The First Amendment Protection Act prohibits political prosecutions and provides a private right of action against prosecutors who engage in them. It is an unfortunate, but necessary, step in protecting our constitutional rights and ensuring equal justice under the law.
Political prosecutions have been a problem throughout history, as those in power have often used the legal system to silence their opponents or those with whom they disagree. In recent years, this problem has reached a fever pitch with the raid on Mar-a-Lago and the launching of a criminal investigation against Kari Lake based exclusively on things she said on Twitter. In the administrative context, doctors who disagreed with the conventional wisdom on COVID faced the threat of administrative proceedings seeking to revoke their medical license if they spoke out. This bill rightly recognizes that a person’s political or religious beliefs, expression, or activism should not be a motive for either prosecution or persecution by agency bureaucrats.
Opponents of the bill argue that it will lead to frivolous lawsuits, but this concern is misguided. The bill requires that a substantial motivation for bringing charges must be political, meaning that prosecutors who act in good faith and have evidence to support their case will not be held liable. The bill is not a license for individuals to sue prosecutors simply because they disagree with the charges brought against them. Prosecutors who do not intend to do anything wrong should have nothing to fear, yet some oppose the bill as if their lives depended on it. Why?
Moreover, the private right of action provided by the bill is a necessary check on the unbridled authority of prosecutors. Prosecutors already enjoy significant power and discretion, and the threat of political prosecution only amplifies that power. Today, scores and scores of vaguely worded crimes litter our law books. It is, for example, a crime to slice your canned peaches wrong. As a consequence, every person is a criminal, even if they do not know it, and the only thing standing between you and jail is a prosecutor’s discretion. Good luck, then, if the prosecutor thinks you are a “MAGA fascist” – or that it would make for a welcome distraction from their own political scandals to put some leftist activists in jail for that matter. Allowing individuals to bring suit against prosecutors who engage in politically motivated prosecutions will ensure that prosecutors think twice before bringing charges based on a person’s beliefs or activism.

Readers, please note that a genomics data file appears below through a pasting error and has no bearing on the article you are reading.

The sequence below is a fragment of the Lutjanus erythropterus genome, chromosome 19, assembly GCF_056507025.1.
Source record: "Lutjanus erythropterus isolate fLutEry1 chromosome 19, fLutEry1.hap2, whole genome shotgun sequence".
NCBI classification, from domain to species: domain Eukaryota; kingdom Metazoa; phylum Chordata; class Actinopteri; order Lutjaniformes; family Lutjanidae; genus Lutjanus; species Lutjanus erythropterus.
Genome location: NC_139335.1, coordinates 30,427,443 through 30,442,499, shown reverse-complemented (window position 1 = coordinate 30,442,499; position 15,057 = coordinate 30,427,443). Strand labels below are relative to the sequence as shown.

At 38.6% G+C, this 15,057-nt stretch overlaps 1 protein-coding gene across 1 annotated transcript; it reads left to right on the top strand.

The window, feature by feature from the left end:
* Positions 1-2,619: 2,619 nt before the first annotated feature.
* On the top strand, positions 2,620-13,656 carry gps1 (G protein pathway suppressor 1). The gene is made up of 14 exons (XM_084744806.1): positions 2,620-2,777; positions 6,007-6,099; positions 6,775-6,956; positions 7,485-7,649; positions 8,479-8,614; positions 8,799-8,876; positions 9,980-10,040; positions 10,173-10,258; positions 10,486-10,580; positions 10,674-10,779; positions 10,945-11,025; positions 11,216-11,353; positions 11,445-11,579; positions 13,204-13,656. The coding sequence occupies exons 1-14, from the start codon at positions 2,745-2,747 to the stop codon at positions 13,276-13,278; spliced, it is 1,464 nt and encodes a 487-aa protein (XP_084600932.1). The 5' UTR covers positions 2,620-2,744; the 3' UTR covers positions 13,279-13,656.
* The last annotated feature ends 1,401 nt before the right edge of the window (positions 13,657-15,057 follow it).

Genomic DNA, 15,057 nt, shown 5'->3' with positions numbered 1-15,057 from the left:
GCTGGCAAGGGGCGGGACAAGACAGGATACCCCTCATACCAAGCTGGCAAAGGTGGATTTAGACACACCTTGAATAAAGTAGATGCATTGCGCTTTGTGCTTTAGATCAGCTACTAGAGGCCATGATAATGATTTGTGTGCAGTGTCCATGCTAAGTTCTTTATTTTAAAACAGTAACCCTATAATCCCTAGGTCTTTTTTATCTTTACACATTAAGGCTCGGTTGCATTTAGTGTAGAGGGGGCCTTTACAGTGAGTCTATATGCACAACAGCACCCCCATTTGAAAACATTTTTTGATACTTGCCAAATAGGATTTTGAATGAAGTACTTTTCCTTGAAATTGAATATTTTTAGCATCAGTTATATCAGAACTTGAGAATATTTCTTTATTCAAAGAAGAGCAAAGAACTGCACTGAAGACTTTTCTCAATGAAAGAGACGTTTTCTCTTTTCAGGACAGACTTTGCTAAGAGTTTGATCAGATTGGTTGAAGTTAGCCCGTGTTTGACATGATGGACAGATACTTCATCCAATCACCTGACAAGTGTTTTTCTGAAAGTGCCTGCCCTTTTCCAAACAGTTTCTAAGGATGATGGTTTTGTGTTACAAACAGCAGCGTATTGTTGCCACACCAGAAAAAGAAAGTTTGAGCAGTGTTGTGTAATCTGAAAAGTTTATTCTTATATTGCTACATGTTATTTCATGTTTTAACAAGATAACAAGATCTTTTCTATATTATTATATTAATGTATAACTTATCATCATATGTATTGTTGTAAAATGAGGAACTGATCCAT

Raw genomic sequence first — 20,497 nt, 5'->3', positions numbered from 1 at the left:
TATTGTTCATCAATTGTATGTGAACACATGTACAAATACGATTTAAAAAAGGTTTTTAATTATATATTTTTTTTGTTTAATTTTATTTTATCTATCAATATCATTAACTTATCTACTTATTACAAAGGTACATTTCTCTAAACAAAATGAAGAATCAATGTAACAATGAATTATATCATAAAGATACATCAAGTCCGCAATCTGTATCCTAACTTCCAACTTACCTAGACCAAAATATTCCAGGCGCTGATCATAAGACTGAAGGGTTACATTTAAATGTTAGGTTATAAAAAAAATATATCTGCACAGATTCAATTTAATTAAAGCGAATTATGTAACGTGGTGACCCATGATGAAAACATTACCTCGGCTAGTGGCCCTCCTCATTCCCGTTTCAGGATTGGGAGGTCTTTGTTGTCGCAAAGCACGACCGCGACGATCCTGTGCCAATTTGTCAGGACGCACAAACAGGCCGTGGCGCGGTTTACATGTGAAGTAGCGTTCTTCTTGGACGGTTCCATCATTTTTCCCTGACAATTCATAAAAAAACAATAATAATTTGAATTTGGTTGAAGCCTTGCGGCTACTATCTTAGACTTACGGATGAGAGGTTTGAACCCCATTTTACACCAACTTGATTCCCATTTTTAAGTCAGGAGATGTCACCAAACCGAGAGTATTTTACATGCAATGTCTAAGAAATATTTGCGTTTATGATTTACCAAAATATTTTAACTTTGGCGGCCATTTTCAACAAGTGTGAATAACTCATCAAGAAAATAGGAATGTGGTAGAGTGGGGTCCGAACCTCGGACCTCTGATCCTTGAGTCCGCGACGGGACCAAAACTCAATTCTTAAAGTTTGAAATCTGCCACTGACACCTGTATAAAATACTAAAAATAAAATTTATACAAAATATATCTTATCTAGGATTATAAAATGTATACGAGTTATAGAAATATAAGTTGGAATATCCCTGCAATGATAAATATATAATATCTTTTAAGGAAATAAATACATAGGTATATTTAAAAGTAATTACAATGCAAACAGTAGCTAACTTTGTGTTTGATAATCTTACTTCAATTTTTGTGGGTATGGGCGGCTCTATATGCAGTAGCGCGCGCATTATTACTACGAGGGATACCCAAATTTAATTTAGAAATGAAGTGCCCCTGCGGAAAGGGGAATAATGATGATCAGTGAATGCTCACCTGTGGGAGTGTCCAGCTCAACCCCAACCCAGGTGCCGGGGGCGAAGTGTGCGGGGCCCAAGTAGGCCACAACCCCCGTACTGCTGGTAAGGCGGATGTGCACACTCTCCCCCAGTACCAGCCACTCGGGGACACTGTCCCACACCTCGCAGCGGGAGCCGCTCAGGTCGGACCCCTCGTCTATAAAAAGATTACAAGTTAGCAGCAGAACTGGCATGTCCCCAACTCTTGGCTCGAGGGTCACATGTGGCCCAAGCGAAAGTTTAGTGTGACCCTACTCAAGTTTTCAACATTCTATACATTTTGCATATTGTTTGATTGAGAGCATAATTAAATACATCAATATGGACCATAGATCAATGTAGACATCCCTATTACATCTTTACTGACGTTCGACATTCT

This is not a partisan issue. Regardless of one’s political beliefs, we should all be able to agree that weaponizing the legal system to silence or punish individuals based on their beliefs or activism undermines faith in the rule of law. This bill is a necessary safeguard in today’s superheated political environment and a step in the right direction towards ensuring that our legal system operates fairly and justly.
Alexander Kolodin is a Constitutional attorney and a state representative for Legislative District 3.